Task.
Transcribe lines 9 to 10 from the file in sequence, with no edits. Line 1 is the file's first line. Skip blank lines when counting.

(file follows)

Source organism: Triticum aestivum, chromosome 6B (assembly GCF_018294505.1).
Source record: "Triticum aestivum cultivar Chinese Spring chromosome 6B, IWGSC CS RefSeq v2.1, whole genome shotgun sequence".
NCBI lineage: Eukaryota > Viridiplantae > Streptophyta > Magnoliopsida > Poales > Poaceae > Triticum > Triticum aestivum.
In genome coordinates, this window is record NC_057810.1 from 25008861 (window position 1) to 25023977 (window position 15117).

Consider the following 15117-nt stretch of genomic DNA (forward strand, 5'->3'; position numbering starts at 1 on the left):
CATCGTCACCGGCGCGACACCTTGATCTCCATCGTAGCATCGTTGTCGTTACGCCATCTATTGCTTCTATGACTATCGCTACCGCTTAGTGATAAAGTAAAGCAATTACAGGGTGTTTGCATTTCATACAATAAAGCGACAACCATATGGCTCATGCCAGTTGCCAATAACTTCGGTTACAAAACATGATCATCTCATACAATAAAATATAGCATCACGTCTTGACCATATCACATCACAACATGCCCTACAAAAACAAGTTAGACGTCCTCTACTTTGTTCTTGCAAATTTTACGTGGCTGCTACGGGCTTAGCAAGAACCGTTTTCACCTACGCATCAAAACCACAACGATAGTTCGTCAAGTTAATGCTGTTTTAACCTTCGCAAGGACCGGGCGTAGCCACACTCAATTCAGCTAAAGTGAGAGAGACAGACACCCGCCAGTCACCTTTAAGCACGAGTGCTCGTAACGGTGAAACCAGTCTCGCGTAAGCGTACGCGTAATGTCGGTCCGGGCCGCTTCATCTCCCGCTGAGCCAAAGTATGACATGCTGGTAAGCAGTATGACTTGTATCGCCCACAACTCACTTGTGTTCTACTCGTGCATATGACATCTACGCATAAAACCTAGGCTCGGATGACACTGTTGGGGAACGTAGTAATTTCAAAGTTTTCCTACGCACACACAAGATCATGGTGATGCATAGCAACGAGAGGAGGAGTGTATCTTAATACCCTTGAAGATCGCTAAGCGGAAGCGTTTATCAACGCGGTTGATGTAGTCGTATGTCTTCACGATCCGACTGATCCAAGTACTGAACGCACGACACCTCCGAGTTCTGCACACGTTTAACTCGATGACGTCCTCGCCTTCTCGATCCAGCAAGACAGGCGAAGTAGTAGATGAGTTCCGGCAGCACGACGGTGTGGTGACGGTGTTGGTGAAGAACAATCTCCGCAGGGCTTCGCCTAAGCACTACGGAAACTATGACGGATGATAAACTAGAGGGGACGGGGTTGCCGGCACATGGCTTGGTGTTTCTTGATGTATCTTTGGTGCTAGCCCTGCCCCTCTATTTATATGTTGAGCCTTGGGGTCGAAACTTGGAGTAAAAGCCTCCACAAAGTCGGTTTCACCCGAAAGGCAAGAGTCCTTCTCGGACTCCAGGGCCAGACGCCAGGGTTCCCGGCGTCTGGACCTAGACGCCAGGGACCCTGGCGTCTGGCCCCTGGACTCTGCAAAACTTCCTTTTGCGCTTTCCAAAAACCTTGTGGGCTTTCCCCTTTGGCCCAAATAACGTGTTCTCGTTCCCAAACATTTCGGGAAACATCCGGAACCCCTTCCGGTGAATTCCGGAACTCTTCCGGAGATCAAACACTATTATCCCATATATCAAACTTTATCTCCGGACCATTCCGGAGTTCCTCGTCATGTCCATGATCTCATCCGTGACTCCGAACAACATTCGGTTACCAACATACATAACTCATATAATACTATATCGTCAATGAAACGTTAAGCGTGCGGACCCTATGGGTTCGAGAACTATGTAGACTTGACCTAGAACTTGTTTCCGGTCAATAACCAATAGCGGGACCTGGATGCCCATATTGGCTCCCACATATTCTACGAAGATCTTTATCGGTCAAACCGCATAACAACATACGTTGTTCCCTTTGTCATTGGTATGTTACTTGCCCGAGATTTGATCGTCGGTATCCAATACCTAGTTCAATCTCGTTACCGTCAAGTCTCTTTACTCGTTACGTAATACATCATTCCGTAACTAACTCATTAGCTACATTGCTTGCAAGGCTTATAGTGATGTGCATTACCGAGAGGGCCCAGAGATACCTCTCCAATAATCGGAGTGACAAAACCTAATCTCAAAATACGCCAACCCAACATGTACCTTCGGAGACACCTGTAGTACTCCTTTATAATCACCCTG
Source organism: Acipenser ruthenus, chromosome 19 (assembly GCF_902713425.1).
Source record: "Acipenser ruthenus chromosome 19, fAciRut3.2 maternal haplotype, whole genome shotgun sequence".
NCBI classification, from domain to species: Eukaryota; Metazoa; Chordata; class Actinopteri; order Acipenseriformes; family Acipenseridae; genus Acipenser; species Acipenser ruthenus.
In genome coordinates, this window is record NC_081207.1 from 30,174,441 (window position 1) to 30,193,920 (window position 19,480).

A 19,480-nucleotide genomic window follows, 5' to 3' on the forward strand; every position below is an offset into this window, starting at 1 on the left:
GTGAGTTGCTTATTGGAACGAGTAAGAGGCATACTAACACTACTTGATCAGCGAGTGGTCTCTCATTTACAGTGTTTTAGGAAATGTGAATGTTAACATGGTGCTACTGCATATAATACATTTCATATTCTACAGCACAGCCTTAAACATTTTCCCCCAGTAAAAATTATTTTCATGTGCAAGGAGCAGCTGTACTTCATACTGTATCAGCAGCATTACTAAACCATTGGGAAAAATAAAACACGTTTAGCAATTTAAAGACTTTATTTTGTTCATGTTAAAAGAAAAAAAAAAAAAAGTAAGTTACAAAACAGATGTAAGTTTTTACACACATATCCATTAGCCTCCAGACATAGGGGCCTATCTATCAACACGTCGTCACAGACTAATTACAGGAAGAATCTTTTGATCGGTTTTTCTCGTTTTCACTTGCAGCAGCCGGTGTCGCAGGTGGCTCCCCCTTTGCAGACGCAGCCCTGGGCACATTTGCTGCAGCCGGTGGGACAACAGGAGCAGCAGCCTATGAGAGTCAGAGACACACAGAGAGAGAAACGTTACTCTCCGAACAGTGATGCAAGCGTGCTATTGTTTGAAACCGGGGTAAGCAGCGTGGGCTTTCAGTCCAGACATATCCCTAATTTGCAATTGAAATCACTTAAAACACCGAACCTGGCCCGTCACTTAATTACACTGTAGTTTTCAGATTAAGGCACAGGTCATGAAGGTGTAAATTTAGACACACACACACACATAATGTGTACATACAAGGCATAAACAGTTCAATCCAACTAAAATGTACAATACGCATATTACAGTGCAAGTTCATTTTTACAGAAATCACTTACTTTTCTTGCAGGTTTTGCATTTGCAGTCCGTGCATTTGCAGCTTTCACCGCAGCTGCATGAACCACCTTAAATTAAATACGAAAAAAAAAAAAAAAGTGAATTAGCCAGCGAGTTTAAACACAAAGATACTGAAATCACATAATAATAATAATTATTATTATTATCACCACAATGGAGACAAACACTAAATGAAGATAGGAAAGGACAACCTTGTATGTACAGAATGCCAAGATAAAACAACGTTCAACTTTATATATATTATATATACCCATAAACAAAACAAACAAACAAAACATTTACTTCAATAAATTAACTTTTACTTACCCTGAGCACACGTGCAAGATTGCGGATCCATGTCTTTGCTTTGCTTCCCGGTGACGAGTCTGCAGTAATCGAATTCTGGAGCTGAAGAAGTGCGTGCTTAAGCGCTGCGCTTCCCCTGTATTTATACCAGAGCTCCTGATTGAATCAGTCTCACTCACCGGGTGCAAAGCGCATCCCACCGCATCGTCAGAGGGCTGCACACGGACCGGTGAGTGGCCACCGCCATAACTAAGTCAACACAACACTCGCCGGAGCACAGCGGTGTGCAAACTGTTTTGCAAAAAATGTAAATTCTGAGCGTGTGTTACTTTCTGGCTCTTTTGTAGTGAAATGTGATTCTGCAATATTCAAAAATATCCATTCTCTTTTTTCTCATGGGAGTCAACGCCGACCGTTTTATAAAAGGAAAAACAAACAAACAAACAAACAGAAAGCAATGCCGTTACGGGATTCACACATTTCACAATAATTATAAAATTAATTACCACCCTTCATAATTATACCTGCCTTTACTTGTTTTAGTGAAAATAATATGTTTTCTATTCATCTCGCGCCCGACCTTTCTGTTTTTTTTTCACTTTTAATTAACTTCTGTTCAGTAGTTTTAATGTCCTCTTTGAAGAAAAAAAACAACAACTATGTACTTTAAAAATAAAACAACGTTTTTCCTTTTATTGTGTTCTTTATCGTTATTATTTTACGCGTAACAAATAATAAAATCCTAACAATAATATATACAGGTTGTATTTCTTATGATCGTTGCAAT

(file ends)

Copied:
NCBI classification, from domain to species: Eukaryota; Metazoa; Chordata; class Actinopteri; order Acipenseriformes; family Acipenseridae; genus Acipenser; species Acipenser ruthenus.
In genome coordinates, this window is record NC_081207.1 from 30,174,441 (window position 1) to 30,193,920 (window position 19,480).